“Preferred route?” This is the designation of a local, township, or county road that is used primarily as a way to connect one trail to another. The ES Preferred Route takes an ORV rider north to where it connects to either the SB or P Trails. However, at the time of this article, Mi-TRALE sits in “limbo” hoping that Michigan House Bill 4323 will continue to allow Northern Lower Peninsula and all of the Upper Peninsula counties to establish their own ORV ordinance for operation on county roads. HB4323 passed the Michigan State House 110-0 in early 2007. It has been sitting in a Michigan State Senate Committee for over a year.

“Mi-TRALE is confident that common sense will prevail in the Michigan State Senate and HB4323 will be passed in the committee, then passed by the full Senate and signed into law by Governor Granholm,” commented Schulz.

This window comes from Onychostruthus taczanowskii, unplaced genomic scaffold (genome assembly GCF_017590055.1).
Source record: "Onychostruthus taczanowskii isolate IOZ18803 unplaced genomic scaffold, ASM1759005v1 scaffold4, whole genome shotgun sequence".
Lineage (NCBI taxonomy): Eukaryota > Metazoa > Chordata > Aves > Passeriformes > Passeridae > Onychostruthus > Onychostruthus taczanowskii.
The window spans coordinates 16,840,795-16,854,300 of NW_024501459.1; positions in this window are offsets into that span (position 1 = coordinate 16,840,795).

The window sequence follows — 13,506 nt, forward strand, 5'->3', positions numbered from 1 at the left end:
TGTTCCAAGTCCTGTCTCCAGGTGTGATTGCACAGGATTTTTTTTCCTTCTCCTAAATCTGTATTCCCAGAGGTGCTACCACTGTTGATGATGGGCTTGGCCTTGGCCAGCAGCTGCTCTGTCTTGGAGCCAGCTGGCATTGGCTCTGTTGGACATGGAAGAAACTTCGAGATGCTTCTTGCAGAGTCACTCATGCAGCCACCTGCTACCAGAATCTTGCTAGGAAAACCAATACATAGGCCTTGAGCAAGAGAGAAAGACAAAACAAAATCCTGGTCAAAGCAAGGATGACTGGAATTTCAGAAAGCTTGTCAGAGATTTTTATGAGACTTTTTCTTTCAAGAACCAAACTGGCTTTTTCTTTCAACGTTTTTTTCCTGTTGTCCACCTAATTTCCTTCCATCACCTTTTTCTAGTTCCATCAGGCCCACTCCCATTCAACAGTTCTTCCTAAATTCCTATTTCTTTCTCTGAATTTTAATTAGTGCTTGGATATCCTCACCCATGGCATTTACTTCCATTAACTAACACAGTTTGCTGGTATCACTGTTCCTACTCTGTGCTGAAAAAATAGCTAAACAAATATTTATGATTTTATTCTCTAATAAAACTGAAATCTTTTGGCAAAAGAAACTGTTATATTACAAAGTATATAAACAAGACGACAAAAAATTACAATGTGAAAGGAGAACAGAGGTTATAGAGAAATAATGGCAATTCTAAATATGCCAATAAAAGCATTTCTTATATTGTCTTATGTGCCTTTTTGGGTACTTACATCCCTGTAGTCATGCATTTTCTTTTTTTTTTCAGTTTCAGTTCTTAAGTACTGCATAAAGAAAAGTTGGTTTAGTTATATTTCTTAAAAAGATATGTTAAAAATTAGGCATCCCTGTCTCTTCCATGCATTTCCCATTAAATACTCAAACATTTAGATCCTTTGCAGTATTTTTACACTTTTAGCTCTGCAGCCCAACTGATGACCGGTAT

Mi-TRALE was active in getting different counties to pass county ordinances allowing for the legal use of an ORV on county roads. Ontonagon County has the strictest ORV road ordinance in the Western U.P. The ordinance only allows for ORV riders 16 and older to ride on the preferred routes, 25 MPH speed limit, 5 a.m.-12 a.m. midnight operation, and only open from April 1 to November 30. Other western U.P. county ordinances basically only require that current Michigan DNR laws be in effect and that the county road has a shoulder.

Even with the support of the county commissioners, county road commissions, and prosecuting attorneys in regards to the safe and legal operation of an ORV on county roads, that did not stop Mi-TRALE from continuing to work on getting ORVs off of the paved roads.